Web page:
You can’t keep a good man down for very long. First SONY and now DELL is on a comeback trail. I can feel it and see it. The focus on basics – good product design, excellent customer service and relevant innovation – is showing. Read here about how they are listening to the consumer, turning complaints/problems into a positive opportunity for the brand and harnessing the “wisdom of the crowds” to develop new products or improve existing ones.
Conversing with your consumers may be just lip service for some companies, but for Dell it is central to a rejuvenated reputation, writes Jeff Jarvis in BusinesWeek (10/29/07). Just a year ago, Dell’s internal tracking reported customer satisfaction among core users at just 58 percent. Satisfaction among high-end customers was even worse. Michael Dell went “ballistic,” says Dick Hunter, who heads Dell’s customer service. Today, Dell’s core-customer satisfaction is up to 74 percent and the high-end has jumped to 80 percent. That’s still not good enough, but those numbers apparently would not be as high if not for its blog, Direct2Dell.com. “I think what the web has brought is the voice of that 25 percent,” says Dick.
Dell launched Direct2Dell.com last July, “where chief blogger Lionel Menchaca gave the company a frank and credible human voice.” That happened only after the company had been thoroughly flamed by unhappy customers online. At that point, Michael Dell was encouraged by Jeff Jarvis to “join the conversation your customers are having without you.” Dell started by dispatching “technicians to reach out to complaining bloggers and solve their problems, earning pleasantly surprised buzz in return.” Direct2Dell was launched amid “a burning battery issue,” and shortly after Michael Dell himself started IdeaStorm.com, a blog asking “customers to tell the company what to do.”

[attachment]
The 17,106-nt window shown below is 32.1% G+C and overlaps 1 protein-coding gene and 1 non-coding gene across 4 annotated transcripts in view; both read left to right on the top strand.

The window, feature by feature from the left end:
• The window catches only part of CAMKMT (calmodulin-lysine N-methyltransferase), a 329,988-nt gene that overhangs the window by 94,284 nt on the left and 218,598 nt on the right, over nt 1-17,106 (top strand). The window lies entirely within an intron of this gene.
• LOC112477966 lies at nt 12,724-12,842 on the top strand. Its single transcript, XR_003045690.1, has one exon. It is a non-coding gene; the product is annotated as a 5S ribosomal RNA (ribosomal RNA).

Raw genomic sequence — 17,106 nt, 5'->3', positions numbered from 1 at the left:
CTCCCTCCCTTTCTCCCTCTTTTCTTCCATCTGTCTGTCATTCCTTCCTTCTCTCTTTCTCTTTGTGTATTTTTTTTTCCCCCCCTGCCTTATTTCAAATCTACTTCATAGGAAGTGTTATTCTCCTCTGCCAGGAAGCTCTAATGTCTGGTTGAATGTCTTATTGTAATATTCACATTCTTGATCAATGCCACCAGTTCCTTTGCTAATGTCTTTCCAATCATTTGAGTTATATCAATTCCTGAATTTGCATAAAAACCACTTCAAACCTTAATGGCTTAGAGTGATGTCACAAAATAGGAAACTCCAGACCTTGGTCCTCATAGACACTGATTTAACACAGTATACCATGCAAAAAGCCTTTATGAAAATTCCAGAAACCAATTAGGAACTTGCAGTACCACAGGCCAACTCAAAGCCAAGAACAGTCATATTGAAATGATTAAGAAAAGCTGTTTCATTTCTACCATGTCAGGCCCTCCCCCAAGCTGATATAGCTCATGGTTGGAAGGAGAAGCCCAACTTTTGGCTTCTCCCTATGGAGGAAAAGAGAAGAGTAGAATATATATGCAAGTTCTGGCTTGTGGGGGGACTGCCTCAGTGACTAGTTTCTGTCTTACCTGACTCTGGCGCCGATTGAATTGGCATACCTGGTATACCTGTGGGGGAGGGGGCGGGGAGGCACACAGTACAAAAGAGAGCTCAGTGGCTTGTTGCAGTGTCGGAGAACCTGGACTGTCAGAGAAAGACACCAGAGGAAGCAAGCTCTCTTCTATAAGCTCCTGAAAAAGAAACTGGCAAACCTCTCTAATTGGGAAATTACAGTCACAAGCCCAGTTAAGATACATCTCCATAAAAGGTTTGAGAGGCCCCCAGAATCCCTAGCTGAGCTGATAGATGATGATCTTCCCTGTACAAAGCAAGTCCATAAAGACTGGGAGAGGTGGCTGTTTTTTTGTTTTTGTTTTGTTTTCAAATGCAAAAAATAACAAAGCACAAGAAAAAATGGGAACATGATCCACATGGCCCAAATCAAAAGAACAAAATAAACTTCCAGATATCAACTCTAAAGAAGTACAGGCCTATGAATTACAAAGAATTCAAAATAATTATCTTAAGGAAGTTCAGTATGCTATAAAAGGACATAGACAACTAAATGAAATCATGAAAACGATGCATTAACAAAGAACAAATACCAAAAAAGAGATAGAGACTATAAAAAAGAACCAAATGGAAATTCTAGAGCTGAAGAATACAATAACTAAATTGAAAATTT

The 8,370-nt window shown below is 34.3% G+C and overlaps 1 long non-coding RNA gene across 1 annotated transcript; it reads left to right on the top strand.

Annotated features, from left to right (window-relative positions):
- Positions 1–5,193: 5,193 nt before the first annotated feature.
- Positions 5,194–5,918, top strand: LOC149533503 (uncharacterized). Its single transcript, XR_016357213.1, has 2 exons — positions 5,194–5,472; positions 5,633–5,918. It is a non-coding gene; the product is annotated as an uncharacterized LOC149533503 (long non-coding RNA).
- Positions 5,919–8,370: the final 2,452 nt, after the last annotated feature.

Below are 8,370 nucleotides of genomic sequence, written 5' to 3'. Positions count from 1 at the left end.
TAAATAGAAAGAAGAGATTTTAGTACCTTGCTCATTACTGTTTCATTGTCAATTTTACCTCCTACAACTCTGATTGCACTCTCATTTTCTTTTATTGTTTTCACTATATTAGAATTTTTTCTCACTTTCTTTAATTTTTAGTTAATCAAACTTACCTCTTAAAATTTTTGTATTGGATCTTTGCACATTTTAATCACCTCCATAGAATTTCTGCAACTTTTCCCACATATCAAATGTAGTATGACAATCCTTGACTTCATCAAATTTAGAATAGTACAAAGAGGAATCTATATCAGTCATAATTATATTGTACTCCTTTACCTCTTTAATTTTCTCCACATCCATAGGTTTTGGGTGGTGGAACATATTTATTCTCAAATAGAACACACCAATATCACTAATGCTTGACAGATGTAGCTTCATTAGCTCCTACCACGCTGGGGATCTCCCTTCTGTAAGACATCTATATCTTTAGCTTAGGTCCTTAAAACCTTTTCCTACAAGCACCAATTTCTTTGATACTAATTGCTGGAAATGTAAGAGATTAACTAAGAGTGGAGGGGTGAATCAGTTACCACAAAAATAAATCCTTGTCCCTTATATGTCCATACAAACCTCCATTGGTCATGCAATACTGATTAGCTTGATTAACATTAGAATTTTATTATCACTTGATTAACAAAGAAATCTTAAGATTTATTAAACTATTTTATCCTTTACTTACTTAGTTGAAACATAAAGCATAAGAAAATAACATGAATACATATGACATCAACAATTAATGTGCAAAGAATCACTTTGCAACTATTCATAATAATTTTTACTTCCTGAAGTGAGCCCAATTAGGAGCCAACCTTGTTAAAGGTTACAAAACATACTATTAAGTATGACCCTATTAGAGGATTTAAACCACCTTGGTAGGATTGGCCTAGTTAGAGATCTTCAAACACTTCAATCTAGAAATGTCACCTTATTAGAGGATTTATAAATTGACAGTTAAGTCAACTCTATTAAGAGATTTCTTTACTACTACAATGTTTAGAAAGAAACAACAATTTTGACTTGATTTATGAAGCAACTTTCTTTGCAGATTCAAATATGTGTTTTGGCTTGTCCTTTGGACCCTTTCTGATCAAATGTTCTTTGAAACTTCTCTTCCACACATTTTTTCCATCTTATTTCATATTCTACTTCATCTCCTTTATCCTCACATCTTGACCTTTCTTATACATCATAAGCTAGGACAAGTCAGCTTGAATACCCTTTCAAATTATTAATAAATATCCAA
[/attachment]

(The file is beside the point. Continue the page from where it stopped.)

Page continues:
In response to their advice, Dell is now “selling Linux computers and reducing the promotional ‘bloatware’ that clogs machines. Today, Dell even enables customers to rate its products on its site.” It has also streamlined its call-center support. Mark Jarvis, Dell’s new cmo, actually regards its customer conversations as its strategy: “By listening to our customers, that is actually the most perfect form of marketing you could have.” His boss regards it as an engine of innovation: “I’m sure there’s a lot of things that I can’t even imagine, but our customers can imagine,” says Michael Dell, adding, “A company this size is not going to be about a couple of people coming up with ideas. It’s going to be about millions of people and harnessing the power of those ideas.”